The upper frequencies are the Waterloo of many cartridges. The treble is where they often fail to satisfy. Almost every cartridge mentioned above changes character as the music transitions from the midrange to the upper midrange and lower treble ranges. Most of the Koetsus lose resolution as the frequency increases. Lyras, as noted above, tend to become thin and clinical, and van den Huls also push the higher frequencies a bit more forward. In contrast, the Benz LP remains remarkably consistent, both harmonically and tonally compared to the midrange. There is no change in the character of music from bass to midrange, or midrange to treble. And this is really the key to the LP’s charm and the rare character that makes it worthy of your consideration. One other cartridge in my memory shares this very important trait: the Shelter 90x. Re-reading my review, I see that a reader might be left wondering which cartridge is actually better. I did not have the Shelter available for direct comparison. I suggest that the LP performs at a higher level overall, with greater insight into the meaning and inner emotion of the music.
As the months passed, I occasionally thought a bit more sparkle and life in the upper treble might be a welcome thing. But then some music would have a cymbal crash, or a flute, or a bell. The upper frequency harmonics are in perfect proportion to the fundamental notes. The realism of the initial sound followed by a very long and natural decay would tell me that there was not a problem or lack of high frequency content or resolution. The entire treble is present in full measure when the music requires it, but otherwise the high frequencies are not overdone, not bright, not hard, not thin, nor in any way unnatural or lacking.
Most of my listening was with the superb Tri-Planar VII tonearm. This instrument brought out the best of any cartridge, except for the high mass Koetsu Jade Platinum. The arms in recent use were the Graham Phantom and Origin Live Conqueror. Both the Conqueror and Tri-Planar have a single unbroken wire from cartridge pin to RCA connector. This shared feature is a huge sonic improvement over the multiple connectors in the signal path of the Phantom. Foregoing the quick cartridge changes made possible by the removable Graham arm wand is a small price to pay for a vast reduction in harshness, grain, and loss of resolution which results from the added electrical connections of the Phantom.
The Tri-Planar is very light in weight, weighing about 11 ounces total. In contrast, the Conqueror weighs a little over 2 pounds. The balanced SOTA arm boards for these two arms are not interchangeable! The Tri-Planar is a complex mechanism with adjustments for everything a cartridge might need for optimal performance. Azimuth, VTA, VTF, cueing action, and anti-skate are all adjustable. Every one of the many individual parts is machined and finished to a very high standard and no sense of “garage workshop” manufacturing is present in any part of the assembly. There is a large dial on top of the main tower to adjust VTA, with an engraved scale on the side of the tower to facilitate repeating a VTA setting. If one is careful, this adjustment can be made while a record is playing. Even with all of the possible adjustments, setting up the arm is not overly complex or time consuming. After the adjustments are made, they stay put and no ongoing maintenance is required.
There is a precision, an exactness, to the sound of music with this arm. Not quite as round and full sounding as the Conqueror, the Tri-Planar nevertheless offers a penetrating view into the music that the former arm doesn’t quite pull off. The bass has a bit less weight than the OL arm delivers, but offers an often amazing level of resolution all across the audible range that is very, and often intensely, satisfying. A few years ago, an earlier version of the Tri-Planar, maybe a V or VI, stopped by for a visit. It had Cardas wiring which many people like. I found it to sound hazy and with a subtle but noticeable grain in the upper frequencies. Tri Mai, the owner and maker of the arms for the past several years, is now using a proprietary copper wire that avoids the deficiencies of the earlier wire. The VII has outstanding resolution and freedom from any hint of grain or haze, a freedom that is also offered by the silver-wired Conqueror arm. This clarity provides an extraordinary sense of high frequency resolution and air, sounding as natural and fresh as a clear spring day.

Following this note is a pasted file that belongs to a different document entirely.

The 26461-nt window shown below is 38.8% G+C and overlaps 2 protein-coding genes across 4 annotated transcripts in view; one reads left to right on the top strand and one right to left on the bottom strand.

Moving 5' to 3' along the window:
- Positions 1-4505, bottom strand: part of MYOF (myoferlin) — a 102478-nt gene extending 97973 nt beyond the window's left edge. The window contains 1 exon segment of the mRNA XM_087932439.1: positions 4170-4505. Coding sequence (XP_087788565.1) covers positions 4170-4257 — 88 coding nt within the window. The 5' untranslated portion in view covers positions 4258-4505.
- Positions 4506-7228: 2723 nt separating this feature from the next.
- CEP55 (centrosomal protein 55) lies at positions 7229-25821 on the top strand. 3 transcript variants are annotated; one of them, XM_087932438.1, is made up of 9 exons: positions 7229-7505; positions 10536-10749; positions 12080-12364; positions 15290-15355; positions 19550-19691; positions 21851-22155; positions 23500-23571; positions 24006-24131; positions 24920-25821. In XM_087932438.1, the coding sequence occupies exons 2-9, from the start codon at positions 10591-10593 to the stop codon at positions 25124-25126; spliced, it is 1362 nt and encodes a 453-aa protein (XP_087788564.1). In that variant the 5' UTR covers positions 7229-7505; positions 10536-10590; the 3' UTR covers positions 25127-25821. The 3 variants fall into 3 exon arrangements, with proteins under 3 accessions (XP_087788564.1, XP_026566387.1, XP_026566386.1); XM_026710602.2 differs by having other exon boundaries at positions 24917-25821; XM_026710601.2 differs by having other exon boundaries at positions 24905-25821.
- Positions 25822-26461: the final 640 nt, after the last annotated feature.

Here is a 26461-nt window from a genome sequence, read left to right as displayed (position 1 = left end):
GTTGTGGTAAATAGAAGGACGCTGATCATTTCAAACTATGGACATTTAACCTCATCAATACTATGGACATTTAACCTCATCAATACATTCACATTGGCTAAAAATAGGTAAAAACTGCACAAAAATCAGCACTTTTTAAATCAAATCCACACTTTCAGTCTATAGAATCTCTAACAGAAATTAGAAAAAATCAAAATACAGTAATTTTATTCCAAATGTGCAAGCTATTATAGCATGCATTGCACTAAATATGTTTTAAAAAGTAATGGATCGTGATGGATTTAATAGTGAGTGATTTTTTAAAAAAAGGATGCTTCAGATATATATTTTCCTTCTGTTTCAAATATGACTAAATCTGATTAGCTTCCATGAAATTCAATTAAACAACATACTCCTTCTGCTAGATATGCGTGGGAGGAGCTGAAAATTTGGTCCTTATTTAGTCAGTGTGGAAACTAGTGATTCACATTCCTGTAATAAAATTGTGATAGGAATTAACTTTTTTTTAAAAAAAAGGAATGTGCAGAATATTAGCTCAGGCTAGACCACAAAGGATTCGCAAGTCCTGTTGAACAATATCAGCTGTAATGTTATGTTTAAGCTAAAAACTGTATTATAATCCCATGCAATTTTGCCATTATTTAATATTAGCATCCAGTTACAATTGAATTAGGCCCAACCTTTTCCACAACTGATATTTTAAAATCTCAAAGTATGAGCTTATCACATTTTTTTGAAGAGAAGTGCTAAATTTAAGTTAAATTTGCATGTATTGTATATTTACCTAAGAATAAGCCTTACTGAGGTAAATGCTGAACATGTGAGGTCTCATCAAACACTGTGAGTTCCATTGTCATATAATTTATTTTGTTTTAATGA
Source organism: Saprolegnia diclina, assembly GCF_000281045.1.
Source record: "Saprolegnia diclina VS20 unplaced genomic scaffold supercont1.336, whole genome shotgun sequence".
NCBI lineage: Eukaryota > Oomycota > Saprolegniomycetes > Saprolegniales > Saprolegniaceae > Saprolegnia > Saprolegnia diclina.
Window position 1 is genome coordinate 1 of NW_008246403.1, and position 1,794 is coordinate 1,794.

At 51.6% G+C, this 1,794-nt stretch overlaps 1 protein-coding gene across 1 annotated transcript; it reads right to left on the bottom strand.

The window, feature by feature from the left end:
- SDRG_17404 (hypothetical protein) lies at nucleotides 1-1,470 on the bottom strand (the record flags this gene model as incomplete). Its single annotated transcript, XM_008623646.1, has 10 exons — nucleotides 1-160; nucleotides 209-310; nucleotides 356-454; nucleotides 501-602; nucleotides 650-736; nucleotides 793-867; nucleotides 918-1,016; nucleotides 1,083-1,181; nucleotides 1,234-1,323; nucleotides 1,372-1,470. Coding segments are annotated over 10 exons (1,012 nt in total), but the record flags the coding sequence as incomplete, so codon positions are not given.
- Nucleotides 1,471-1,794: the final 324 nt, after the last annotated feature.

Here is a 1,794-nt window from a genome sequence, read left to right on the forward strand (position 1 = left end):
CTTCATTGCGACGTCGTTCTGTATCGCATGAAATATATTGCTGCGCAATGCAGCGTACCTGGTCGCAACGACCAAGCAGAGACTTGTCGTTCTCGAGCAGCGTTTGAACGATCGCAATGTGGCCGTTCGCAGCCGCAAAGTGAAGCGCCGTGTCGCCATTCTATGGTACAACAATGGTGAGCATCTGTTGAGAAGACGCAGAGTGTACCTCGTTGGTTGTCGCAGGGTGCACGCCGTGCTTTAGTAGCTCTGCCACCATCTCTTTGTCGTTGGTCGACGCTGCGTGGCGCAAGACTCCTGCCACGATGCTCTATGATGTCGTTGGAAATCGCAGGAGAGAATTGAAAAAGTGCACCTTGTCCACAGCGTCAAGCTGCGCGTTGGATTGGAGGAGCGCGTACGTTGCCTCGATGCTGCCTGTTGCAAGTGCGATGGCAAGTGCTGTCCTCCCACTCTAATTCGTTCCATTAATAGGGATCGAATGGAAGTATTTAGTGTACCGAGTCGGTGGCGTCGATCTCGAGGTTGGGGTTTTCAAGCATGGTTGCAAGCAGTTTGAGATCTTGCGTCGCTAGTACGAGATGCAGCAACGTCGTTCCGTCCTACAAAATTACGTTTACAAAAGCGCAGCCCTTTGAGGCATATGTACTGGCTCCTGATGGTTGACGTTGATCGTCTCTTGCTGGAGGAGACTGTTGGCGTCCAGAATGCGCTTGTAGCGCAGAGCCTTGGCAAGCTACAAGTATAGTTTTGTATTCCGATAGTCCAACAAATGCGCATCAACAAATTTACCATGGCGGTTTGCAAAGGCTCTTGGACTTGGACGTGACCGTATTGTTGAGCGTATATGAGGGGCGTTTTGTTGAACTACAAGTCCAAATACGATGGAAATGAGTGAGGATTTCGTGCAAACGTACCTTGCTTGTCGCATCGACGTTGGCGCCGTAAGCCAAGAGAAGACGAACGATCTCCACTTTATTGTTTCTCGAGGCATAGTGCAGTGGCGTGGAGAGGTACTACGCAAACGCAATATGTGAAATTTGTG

The combination of the SOTA Cosmos and Tri-Planar VII tone arm is really a wonderful pairing. My ending comment in the Cosmos review that it may be the last turntable that I own is also a tribute to the very positive contribution of the Tri-Planar VII tonearm. The sound is clear but not thin, rich but not fat, and revealing but not clinical. The arm itself is completely adjustable but not tweaky.
Other cartridges can offer a different character than you hear from the Benz LP. You can have brighter, leaner, faster, slower, more forward, more laid-back, or just about any other specific trait your heart desires. It is truly a rare phono cartridge that offers so much excellence with faults that are so easy to ignore. You may have noticed that there is no mention here of faults. Very observant! Documenting the faults is a practice that readers of 10 Audio are well aware is one that we often include with great enthusiasm. The lack of their mention here is simply because I have not been aware of any during the Benz’s long and very enjoyable tenure in my listening room.
The sound of a phono cartridge must be considered in the context of the tonearm and turntable with which it is used, and the phono preamplifier and its settings. Given the review system, it is very apparent that the Benz-Micro LP is a thoroughly outstanding phono cartridge with a high resolution, consistent sound that honors all music. The low retipping fee makes long-term ownership a lot less painful than many other cartridges, too. Taking the Benz LP for granted is not recommended.
Overall Rating: 10 LPs, cartridge and arm
10 Audio would like to give a special thanks to Mehran of Sorasound. This review would not have been possible without his kind assistance.
Benz-Micro. Link to Musical Surroundings, U.S. Distributor